12. I actually think there is either something wrong with the computeSpectrum() method or the documentation is overly vauge, but I haven’t found anyone discussing it anywhere.

    If you analyze the resulting data very closely, something *may* not add up. Basically, I load an MP3, play it, acquire and graph the data (as practically all computeSpectrum() samples do). I then took the MP3, loaded it into a sound editor (I used Audacity). Through very careful comparison, I believe I found the section of the sound in both my Flash sample and in Audacity.

    Since I’m using the default params to computeSpectrum(), I expected 256 samples (looking at, say, the left channel only) at 44.1kHz to represent .0058 seconds, yet according to Audacity, the matching graph is .011 seconds, or about double. Does the “44.1kHz sampling” alternate between left and right channel samples?

    That would at least make the numbers work out. But, that is not how I usally see audio data represented. Usually, the “samples” are a stereo measurement (for stereo sources). In other words, a single measurement retrieves both left and right channel data.

    If that is in fact how computeSpectrum() works, I think I would prefer the docs say that it was using “22kHz stereo sampling”.

    I’d love to read other developers comments on this. I’m certainly open to the fact that I’m making a mistake or misunderstanding, so please correct me.

    I’ve got another inconsistency (or misunderstanding), but don’t want to muddy the waters yet.

  13. I generated some artificial tones (pure sine wave) and can confirm that the “256 samples” represents 22kHz sampling of a single channel.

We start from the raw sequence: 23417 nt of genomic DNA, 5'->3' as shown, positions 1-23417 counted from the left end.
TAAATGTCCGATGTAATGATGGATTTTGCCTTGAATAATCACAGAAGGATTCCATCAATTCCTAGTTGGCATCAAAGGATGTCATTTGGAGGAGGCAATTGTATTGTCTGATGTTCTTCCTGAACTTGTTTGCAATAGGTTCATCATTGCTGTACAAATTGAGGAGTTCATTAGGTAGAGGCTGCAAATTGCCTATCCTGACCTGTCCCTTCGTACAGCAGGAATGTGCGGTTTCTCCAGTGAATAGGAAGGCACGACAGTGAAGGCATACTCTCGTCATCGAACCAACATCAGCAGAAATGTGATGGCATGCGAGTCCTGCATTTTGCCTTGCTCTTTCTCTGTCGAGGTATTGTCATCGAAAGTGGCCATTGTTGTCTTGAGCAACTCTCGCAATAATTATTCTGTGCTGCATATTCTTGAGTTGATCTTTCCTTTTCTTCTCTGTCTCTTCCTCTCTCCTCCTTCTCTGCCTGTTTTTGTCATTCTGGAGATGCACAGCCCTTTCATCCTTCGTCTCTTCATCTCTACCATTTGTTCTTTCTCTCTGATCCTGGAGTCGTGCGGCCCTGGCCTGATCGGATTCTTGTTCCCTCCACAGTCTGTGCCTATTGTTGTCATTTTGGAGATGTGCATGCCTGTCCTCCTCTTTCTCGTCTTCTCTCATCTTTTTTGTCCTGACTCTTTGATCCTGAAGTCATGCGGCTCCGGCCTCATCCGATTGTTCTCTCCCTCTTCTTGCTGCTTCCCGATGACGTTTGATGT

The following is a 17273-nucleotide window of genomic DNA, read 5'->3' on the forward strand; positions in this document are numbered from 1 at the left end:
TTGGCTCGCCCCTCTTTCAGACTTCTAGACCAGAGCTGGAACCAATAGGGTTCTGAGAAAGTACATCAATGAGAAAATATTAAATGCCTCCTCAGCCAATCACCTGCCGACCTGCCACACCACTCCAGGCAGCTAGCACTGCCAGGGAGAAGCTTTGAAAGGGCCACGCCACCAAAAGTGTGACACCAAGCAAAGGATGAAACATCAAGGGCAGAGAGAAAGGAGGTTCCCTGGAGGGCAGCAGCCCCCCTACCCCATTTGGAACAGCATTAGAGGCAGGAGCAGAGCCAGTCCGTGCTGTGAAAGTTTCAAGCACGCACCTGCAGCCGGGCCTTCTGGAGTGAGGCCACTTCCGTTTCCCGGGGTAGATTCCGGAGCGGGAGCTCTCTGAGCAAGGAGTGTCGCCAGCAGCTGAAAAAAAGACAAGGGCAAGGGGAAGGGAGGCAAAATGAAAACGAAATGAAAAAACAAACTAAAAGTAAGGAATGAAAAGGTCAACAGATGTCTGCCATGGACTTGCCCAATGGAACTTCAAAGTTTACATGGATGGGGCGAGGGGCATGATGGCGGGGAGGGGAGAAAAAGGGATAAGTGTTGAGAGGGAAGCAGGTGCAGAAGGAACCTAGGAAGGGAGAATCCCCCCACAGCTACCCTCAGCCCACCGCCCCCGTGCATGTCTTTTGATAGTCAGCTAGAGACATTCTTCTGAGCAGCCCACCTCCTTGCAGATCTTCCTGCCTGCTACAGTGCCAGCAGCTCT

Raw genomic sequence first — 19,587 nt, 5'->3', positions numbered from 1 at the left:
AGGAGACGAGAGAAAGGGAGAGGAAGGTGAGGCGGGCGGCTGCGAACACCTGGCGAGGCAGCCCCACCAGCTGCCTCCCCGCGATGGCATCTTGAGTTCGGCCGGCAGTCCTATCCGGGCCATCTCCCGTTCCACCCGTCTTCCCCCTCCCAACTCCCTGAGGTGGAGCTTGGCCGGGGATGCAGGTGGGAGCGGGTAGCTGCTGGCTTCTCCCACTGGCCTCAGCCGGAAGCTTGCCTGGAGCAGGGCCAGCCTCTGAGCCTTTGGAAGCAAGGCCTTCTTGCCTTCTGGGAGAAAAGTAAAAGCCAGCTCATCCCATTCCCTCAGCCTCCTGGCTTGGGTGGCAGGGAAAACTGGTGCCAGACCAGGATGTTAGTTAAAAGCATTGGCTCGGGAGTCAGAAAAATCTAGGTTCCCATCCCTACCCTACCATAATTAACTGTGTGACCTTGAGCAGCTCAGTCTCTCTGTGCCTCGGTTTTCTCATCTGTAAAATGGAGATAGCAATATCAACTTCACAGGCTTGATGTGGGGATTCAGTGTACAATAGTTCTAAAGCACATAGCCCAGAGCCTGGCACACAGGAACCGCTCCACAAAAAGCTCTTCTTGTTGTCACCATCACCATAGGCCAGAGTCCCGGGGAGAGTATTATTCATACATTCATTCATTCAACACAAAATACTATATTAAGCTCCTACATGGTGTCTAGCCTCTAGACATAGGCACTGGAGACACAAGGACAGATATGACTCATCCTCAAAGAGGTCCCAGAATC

So, in my experience this would be referred to as “22kHz stereo sampling” or “22kHz sampling” but not “44kHz sampling”.

    Also, after some experimentation it appears that the retrieved data only updates approximately every 30-40 msec. When you call computeSpectrum(), you are getting approx 10 msec of data. If you call computeSpectrum() again after, say 10 msec, the data returned does NOT give you the next 10msec of data. The data doesn’t change at all. It requires about 40 msec before you will get any “new data”. The new data corresponds to the data found approx 40msec after the initial data. Obviously you will have missed 30 msec of data in the meantime, so even though you get 22kHz sampled data, it is only “accurate” 25 times per second, making the “resolution of the results” significantly poorer than true 22kHz. One might argue that the actual results are more like 6.4kHz (256 stereo samples / 40 msec = 6400 samples / second).

    This 6.4kHz is like an “effective sampling rate”.

    Basically, the computeSpectrum() method is an extremely basic way of generating some data that is “related” to the current sound. You might find some interesting way to use the data, but it really cannot provide a complete and accurate representation of what sound is being played.

    Anyway, I guess it’s time to let this issue rest, but I thought someone might find it helpful someday.

  14. how do i work with that ?

  15. Cool, very much like

    Request flame spectrum of the source code, thank you very much


    请求 火焰 频谱的源代码,非常感谢!